Thursday, January 22, 2015

Chairman Massad Praises Progress by U.S., Japan on Cross-Border Issues

[This story previously appeared in Securities Regulation Daily.]

By Lene Powell, J.D.

In an address to the Futures Industry Association in Tokyo, CFTC Chairman Timothy Massad talked about the interconnectedness of the global derivatives markets and the need for regulatory coordination on G-20 commitments. He announced the approval of the application of the Tokyo Commodities Exchange (TOCOM) for registration as a foreign board of trade (FBOT). The chairman also reviewed progress on derivatives oversight in Japan, Asia, and Europe.

TOCOM registration. The CFTC generally doesn’t regulate futures trading by U.S. persons on offshore exchanges, Massad explained. In the past, the CFTC has given relief from registration requirements for foreign futures exchanges to provide direct electronic access to people in the U.S. Now, the process has been formalized and foreign exchanges can register with the CFTC as FBOTs.

TOCOM said its regulatory regime under the Japanese Ministry of Economy, Trade, and Industry and Ministry of Agriculture, Forestry, and Fisheries satisfies CFTC requirements for registration. Under the order, TOCOM can give members or other participants in the U.S. direct access to its electronic order entry and trade matching system to trade futures contracts on metals, fuels, rubber, and agricultural commodities, and futures and option contracts on gold. The approval shows that the CFTC is committed to a coordinated regulatory approach that relies on foreign supervisory authorities and ongoing cooperation, said Massad.

In a statement, Commissioner Mark Wetjen applauded TOCOM’s registration, saying a cross-border approach to trading platform oversight incentivizes higher standards globally because foreign entities that want access to U.S. market participants must be subject to comparable supervision in their own jurisdictions. Wetjen said these same incentives apply to swap execution facilities (SEFs), and the CFTC should formalize a regulatory regime for foreign SEFs.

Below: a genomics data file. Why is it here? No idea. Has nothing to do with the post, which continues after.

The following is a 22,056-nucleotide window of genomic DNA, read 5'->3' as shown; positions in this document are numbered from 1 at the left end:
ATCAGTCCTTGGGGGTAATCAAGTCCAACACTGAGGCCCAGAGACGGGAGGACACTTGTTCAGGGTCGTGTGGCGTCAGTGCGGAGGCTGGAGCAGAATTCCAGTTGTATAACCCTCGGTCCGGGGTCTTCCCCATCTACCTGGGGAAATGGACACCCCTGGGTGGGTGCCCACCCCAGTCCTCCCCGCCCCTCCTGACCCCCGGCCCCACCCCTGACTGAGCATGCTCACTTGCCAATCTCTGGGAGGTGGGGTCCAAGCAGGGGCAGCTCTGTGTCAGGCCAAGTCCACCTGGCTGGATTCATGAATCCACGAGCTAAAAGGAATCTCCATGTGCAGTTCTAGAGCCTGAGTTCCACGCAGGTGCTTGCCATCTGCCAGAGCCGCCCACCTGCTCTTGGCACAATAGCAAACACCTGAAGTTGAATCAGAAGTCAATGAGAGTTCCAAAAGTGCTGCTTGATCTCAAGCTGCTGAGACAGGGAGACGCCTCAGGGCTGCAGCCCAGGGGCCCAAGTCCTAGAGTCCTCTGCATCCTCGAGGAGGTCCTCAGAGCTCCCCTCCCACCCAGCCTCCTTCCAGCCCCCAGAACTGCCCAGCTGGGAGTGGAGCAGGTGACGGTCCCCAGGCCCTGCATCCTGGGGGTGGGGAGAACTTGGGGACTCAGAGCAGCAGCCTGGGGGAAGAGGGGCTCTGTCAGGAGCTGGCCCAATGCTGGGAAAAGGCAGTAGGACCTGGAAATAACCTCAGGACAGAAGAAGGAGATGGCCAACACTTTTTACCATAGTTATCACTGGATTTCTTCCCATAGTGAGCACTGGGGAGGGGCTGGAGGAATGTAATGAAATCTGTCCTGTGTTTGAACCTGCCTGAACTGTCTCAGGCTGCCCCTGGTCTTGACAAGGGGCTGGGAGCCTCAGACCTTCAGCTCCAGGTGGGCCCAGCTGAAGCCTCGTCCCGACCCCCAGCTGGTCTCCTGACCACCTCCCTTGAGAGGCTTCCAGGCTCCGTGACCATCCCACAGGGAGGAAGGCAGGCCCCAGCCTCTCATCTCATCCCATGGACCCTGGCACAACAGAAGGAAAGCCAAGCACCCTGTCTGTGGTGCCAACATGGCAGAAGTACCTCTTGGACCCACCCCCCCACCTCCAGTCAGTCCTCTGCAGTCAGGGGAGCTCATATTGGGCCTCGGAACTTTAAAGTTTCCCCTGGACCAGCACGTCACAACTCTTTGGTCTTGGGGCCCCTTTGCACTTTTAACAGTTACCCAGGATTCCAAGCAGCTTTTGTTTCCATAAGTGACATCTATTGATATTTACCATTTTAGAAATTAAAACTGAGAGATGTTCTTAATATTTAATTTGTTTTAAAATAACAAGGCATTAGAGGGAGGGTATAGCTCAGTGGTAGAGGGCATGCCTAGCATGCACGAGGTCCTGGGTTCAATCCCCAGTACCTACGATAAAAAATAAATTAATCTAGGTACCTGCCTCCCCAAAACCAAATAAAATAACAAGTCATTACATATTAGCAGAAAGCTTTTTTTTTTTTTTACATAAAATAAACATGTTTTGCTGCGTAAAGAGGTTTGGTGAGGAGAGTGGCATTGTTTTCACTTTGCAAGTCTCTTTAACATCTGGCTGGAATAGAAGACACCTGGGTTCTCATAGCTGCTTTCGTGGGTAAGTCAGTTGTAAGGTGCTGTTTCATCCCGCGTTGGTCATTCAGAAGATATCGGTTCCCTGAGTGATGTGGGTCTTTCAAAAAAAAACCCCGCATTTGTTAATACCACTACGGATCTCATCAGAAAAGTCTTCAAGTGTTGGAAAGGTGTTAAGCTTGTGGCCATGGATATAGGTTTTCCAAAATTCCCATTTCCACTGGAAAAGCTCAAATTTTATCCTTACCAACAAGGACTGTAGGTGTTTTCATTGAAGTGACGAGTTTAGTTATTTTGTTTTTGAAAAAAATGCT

G-20 commitments for derivatives oversight. Observing that Japan has had rice futures for over 300 years, Massad said Japan has made good progress on the G-20 commitments for derivatives oversight, which were adopted in 2009 following the global financial crisis. One G-20 goal is increased clearing of swaps transactions. Globally, the percentage of swaps transactions that are centrally cleared is now about half, and has increased in the U.S. from 15 percent before the crisis to 75 percent today. Japan has had a clearing mandate in place for certain interest rate and credit default swaps since 2013.

As more clearing is required, clearinghouse supervision is a top priority, said Massad. A small number of clearinghouses have become single points of risk internationally, and regulators must work closely together on clearinghouse standards and strength, including margining standards, stress testing, recovery and resolution, and cybersecurity. Japan Securities Clearing Corporation has handled clearing for U.S. participants on a limited basis under temporary arrangement with the CFTC, and has now applied for registration.

Regarding oversight of swap dealers, Massad noted that the CFTC has recognized Japan’s regulations under substituted compliance determinations. A big task is to set margin requirements for uncleared swaps because not all swaps will be required to be cleared and margin requirements will help to mitigate the risk of uncleared positions. The U.S., Japan, and Europe have all proposed rules on margin for uncleared swaps. The rules are substantially similar, but have some differences that Massad hopes can be minimized.

Cybersecurity. The CFTC is “very focused” on cyber security because it is possibly the most significant new risk to financial stability, Massad said. Because of the interconnectedness of financial institutions and markets, a breach at one institution can have significant repercussions for the system as a whole. The CFTC is focusing on this issue in examinations, said Massad, and boards of directors and top management should be making it a priority.